As little as I post, the blog weighs heavily on my heart from day to day. I think often of the posts that I should and could be writing, but the last three years have found me incapable of seeing the process through to the end on a consistent basis. I have this overwhelming sense of potential for this place, reinforced by a nagging awareness of how cathartic writing actually always ends up being for me. I’m easily discouraged, however, and if I don’t find myself spewing forth beautiful imagery with every keystroke, I wander away to other corners of the Internet that promise more immediate satisfaction. I’ll leave a tab open with the two or three half-fulfilled paragraphs just waiting to be injected with life, and every time I sit down I am forced to conjure a new reason why I can’t complete the entry. At this point, I feel with certainty that I would benefit greatly from lowering the bar for what’s worth publishing. I have been awkwardly using social networks to do what this blog is much better equipped to do. Shorter posts will go a long way by placing less pressure on each individual entry. But enough melancholy.

At a friend’s recommendation, I read Ishmael by Daniel Quinn (wiki). It’s a philosophical text written in the form of the Socratic method. As it happens, the last book I read was also written in this format, so I guess I have an affinity for the style. Halfway through the book I began to realize that the author was genuinely crazy, which was a shame given how valuable a lot of his insight had been up to that point. Still, I enjoyed his perspective on culture and mythology.

Continue reading cull

existential hat trick

Vocation, con’t

“Jack of all trades, master of none, but oft times better than the master of one.”

This phrase, written first in 1612, was regarded as a compliment during the Renaissance. Renaissance humanists believed humans to be limitless in their capabilities, and as such should pursue knowledge and mastery in every possible manner. Also known as polymaths, these individuals would learn multiple languages and musical instruments, developing not just intellectual skills, but also their physical prowess, social accomplishments, and artistic capabilities. They’re the reason we use the word university (universities were once places of universal education) and why the liberal arts are called the humanities.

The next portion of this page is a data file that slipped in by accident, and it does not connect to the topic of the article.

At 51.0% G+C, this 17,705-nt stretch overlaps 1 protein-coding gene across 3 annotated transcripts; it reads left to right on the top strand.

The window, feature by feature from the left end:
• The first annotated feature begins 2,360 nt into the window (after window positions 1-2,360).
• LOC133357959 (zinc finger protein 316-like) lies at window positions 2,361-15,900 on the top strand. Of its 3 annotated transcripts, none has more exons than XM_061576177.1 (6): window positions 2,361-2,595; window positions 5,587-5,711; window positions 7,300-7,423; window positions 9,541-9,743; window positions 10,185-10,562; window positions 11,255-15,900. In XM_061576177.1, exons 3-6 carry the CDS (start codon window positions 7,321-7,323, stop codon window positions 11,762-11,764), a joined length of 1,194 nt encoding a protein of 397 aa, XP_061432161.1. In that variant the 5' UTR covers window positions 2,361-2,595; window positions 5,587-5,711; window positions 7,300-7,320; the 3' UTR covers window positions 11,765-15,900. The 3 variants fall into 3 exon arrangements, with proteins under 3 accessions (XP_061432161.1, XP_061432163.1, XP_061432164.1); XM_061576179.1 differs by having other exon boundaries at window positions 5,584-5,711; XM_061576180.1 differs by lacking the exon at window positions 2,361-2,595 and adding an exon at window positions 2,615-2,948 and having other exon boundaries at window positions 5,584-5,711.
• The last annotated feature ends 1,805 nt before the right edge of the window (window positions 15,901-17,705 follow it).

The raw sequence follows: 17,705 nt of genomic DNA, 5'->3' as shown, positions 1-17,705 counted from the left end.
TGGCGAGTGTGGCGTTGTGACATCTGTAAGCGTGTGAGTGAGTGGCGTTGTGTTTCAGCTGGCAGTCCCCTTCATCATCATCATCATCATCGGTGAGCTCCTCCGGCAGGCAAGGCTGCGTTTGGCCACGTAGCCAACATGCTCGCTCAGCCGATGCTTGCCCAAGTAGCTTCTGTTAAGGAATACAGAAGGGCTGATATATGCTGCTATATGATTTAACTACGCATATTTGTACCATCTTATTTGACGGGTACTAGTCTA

Not everyone agrees with this ideal.

“He who embraces too much, has a weak grasp”
“You aim for everything, but you hit nothing”
“Who chases two jackrabbits catches none”
“Seven trades, the eighth one – poverty”

The problem with quotes is that it’s easy to mistake a catchy zinger for valid truth, so here’s something a little more personally relevant. An extended relative of mine – a concept artist for a custom car designer – gave me a framed piece when I was sixteen years old of this wonky car doing a burnout, and he signed it with this oddly prescient quip:

Pick your direction,
aim it & GO!”

My point, I hope, is illustrated. There’s an approach to life that says being well-rounded makes us better at life as a whole, and there’s another that says exclusive dedication is the path to success. The truth, I suspect, is a mixture of the two.

Continue reading existential hat trick

more birthday manifesto

A big thanks to Ben Myers for the domain name suggestion. A few people said they would have liked more, but I figured it was time to embrace the name of the blog. Maybe we’ll see oftim make a return somewhere else, though.

Relationships, con’t

As unpredictable and tempestuous as my emotional state can be, I’ve never had cause to question the depth the connections I have with my family and friends. Even at my most self-absorbed, I could never bring myself to say that no one in the world cares about me or loves me. Perhaps my greatest mistake over the past years has been giving legitimacy to feelings of loneliness. Which leads me to conclude that the loneliness I’ve experienced has very little to do with a lack of companionship, but a discomfort with being alone. It would be easy to pass that discomfort off as me just being a social guy, but I think the existential crisis demands a more complete explanation.